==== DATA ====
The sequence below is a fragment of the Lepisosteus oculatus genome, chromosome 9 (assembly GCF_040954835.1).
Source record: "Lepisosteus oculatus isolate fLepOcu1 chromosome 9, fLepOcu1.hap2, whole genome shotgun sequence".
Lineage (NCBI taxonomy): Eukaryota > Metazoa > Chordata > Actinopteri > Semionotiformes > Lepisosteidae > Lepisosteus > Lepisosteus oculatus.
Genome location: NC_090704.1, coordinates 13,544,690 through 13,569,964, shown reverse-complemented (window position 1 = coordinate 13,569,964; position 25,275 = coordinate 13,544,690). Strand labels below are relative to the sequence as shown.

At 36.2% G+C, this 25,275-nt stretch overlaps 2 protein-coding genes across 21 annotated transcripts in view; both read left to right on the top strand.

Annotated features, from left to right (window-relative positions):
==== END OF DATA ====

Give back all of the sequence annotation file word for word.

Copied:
The sequence below is a fragment of the Lepisosteus oculatus genome, chromosome 9 (assembly GCF_040954835.1).
Source record: "Lepisosteus oculatus isolate fLepOcu1 chromosome 9, fLepOcu1.hap2, whole genome shotgun sequence".
Lineage (NCBI taxonomy): Eukaryota > Metazoa > Chordata > Actinopteri > Semionotiformes > Lepisosteidae > Lepisosteus > Lepisosteus oculatus.
Genome location: NC_090704.1, coordinates 13,544,690 through 13,569,964, shown reverse-complemented (window position 1 = coordinate 13,569,964; position 25,275 = coordinate 13,544,690). Strand labels below are relative to the sequence as shown.

At 36.2% G+C, this 25,275-nt stretch overlaps 2 protein-coding genes across 21 annotated transcripts in view; both read left to right on the top strand.

Annotated features, from left to right (window-relative positions):